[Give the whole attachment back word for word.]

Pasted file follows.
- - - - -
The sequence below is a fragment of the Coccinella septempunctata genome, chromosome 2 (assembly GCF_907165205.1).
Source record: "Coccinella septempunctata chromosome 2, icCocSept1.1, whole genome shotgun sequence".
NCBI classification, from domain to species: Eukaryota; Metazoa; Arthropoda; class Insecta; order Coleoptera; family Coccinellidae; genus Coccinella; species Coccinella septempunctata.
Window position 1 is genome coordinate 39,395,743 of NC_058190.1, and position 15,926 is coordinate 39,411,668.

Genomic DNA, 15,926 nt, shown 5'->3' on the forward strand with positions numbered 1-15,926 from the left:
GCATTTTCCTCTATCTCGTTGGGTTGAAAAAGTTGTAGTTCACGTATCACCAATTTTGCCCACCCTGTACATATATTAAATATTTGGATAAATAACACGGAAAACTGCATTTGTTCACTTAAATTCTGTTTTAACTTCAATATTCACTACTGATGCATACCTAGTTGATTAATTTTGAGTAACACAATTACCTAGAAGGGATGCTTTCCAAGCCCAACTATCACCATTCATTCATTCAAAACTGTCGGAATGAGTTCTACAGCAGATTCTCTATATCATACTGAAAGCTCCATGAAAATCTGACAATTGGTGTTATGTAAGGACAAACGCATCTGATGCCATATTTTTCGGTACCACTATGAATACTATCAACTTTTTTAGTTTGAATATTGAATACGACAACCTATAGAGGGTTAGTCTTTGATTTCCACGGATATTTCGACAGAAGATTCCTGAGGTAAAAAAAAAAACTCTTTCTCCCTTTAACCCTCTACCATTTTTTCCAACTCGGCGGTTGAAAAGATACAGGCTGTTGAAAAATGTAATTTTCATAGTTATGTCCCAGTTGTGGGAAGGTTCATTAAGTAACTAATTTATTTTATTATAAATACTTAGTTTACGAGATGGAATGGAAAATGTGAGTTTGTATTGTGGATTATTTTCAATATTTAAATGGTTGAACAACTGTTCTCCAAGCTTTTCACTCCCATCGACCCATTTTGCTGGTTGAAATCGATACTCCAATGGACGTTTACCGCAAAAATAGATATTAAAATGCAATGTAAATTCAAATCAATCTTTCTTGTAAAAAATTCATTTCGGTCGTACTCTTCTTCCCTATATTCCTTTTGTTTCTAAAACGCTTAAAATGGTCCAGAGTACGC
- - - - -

The sequence below is a fragment of the Coccinella septempunctata genome, chromosome 2 (assembly GCF_907165205.1).
Source record: "Coccinella septempunctata chromosome 2, icCocSept1.1, whole genome shotgun sequence".
NCBI classification, from domain to species: Eukaryota; Metazoa; Arthropoda; class Insecta; order Coleoptera; family Coccinellidae; genus Coccinella; species Coccinella septempunctata.
Window position 1 is genome coordinate 39,395,743 of NC_058190.1, and position 15,926 is coordinate 39,411,668.

Genomic DNA, 15,926 nt, shown 5'->3' on the forward strand with positions numbered 1-15,926 from the left:
GCATTTTCCTCTATCTCGTTGGGTTGAAAAAGTTGTAGTTCACGTATCACCAATTTTGCCCACCCTGTACATATATTAAATATTTGGATAAATAACACGGAAAACTGCATTTGTTCACTTAAATTCTGTTTTAACTTCAATATTCACTACTGATGCATACCTAGTTGATTAATTTTGAGTAACACAATTACCTAGAAGGGATGCTTTCCAAGCCCAACTATCACCATTCATTCATTCAAAACTGTCGGAATGAGTTCTACAGCAGATTCTCTATATCATACTGAAAGCTCCATGAAAATCTGACAATTGGTGTTATGTAAGGACAAACGCATCTGATGCCATATTTTTCGGTACCACTATGAATACTATCAACTTTTTTAGTTTGAATATTGAATACGACAACCTATAGAGGGTTAGTCTTTGATTTCCACGGATATTTCGACAGAAGATTCCTGAGGTAAAAAAAAAAACTCTTTCTCCCTTTAACCCTCTACCATTTTTTCCAACTCGGCGGTTGAAAAGATACAGGCTGTTGAAAAATGTAATTTTCATAGTTATGTCCCAGTTGTGGGAAGGTTCATTAAGTAACTAATTTATTTTATTATAAATACTTAGTTTACGAGATGGAATGGAAAATGTGAGTTTGTATTGTGGATTATTTTCAATATTTAAATGGTTGAACAACTGTTCTCCAAGCTTTTCACTCCCATCGACCCATTTTGCTGGTTGAAATCGATACTCCAATGGACGTTTACCGCAAAAATAGATATTAAAATGCAATGTAAATTCAAATCAATCTTTCTTGTAAAAAATTCATTTCGGTCGTACTCTTCTTCCCTATATTCCTTTTGTTTCTAAAACGCTTAAAATGGTCCAGAGTACGC